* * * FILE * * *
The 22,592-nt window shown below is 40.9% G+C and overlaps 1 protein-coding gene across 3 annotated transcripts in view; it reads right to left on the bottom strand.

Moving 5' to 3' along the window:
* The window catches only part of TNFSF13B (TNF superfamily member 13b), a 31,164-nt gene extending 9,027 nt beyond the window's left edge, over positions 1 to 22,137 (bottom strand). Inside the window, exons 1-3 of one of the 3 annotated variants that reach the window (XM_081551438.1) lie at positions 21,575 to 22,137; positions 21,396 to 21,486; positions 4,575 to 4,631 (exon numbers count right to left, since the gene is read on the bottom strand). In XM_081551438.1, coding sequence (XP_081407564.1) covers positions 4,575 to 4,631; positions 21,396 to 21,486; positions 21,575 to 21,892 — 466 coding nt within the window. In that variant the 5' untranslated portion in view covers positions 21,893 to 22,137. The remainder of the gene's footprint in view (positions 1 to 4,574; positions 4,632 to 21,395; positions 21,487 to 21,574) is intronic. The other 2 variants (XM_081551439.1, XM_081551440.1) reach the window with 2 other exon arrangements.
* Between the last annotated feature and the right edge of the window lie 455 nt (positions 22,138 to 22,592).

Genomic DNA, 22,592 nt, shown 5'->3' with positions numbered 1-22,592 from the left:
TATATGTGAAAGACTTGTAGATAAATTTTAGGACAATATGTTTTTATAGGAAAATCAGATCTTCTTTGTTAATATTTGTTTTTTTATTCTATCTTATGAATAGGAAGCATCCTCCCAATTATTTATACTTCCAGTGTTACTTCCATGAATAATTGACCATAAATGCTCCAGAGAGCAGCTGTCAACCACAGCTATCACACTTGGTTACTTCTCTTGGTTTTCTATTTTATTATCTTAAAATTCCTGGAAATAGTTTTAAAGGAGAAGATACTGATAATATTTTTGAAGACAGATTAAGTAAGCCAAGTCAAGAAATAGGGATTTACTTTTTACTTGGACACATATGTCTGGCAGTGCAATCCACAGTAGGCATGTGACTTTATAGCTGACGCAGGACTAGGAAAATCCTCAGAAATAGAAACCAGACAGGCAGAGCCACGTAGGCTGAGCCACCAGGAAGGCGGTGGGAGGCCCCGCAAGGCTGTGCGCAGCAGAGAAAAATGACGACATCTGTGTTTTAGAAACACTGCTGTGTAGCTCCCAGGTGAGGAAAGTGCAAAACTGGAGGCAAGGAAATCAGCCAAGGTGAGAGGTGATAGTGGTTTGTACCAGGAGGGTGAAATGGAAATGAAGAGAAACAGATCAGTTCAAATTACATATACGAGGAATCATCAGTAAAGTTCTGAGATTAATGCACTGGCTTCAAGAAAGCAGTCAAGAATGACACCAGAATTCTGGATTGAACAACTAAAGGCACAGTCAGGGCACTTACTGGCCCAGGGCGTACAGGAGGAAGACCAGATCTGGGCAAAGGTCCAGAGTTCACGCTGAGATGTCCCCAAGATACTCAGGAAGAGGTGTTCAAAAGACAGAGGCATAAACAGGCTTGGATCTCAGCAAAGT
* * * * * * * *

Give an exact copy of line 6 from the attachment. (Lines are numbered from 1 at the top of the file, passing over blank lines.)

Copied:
TATATGTGAAAGACTTGTAGATAAATTTTAGGACAATATGTTTTTATAGGAAAATCAGATCTTCTTTGTTAATATTTGTTTTTTTATTCTATCTTATGAATAGGAAGCATCCTCCCAATTATTTATACTTCCAGTGTTACTTCCATGAATAATTGACCATAAATGCTCCAGAGAGCAGCTGTCAACCACAGCTATCACACTTGGTTACTTCTCTTGGTTTTCTATTTTATTATCTTAAAATTCCTGGAAATAGTTTTAAAGGAGAAGATACTGATAATATTTTTGAAGACAGATTAAGTAAGCCAAGTCAAGAAATAGGGATTTACTTTTTACTTGGACACATATGTCTGGCAGTGCAATCCACAGTAGGCATGTGACTTTATAGCTGACGCAGGACTAGGAAAATCCTCAGAAATAGAAACCAGACAGGCAGAGCCACGTAGGCTGAGCCACCAGGAAGGCGGTGGGAGGCCCCGCAAGGCTGTGCGCAGCAGAGAAAAATGACGACATCTGTGTTTTAGAAACACTGCTGTGTAGCTCCCAGGTGAGGAAAGTGCAAAACTGGAGGCAAGGAAATCAGCCAAGGTGAGAGGTGATAGTGGTTTGTACCAGGAGGGTGAAATGGAAATGAAGAGAAACAGATCAGTTCAAATTACATATACGAGGAATCATCAGTAAAGTTCTGAGATTAATGCACTGGCTTCAAGAAAGCAGTCAAGAATGACACCAGAATTCTGGATTGAACAACTAAAGGCACAGTCAGGGCACTTACTGGCCCAGGGCGTACAGGAGGAAGACCAGATCTGGGCAAAGGTCCAGAGTTCACGCTGAGATGTCCCCAAGATACTCAGGAAGAGGTGTTCAAAAGACAGAGGCATAAACAGGCTTGGATCTCAGCAAAGT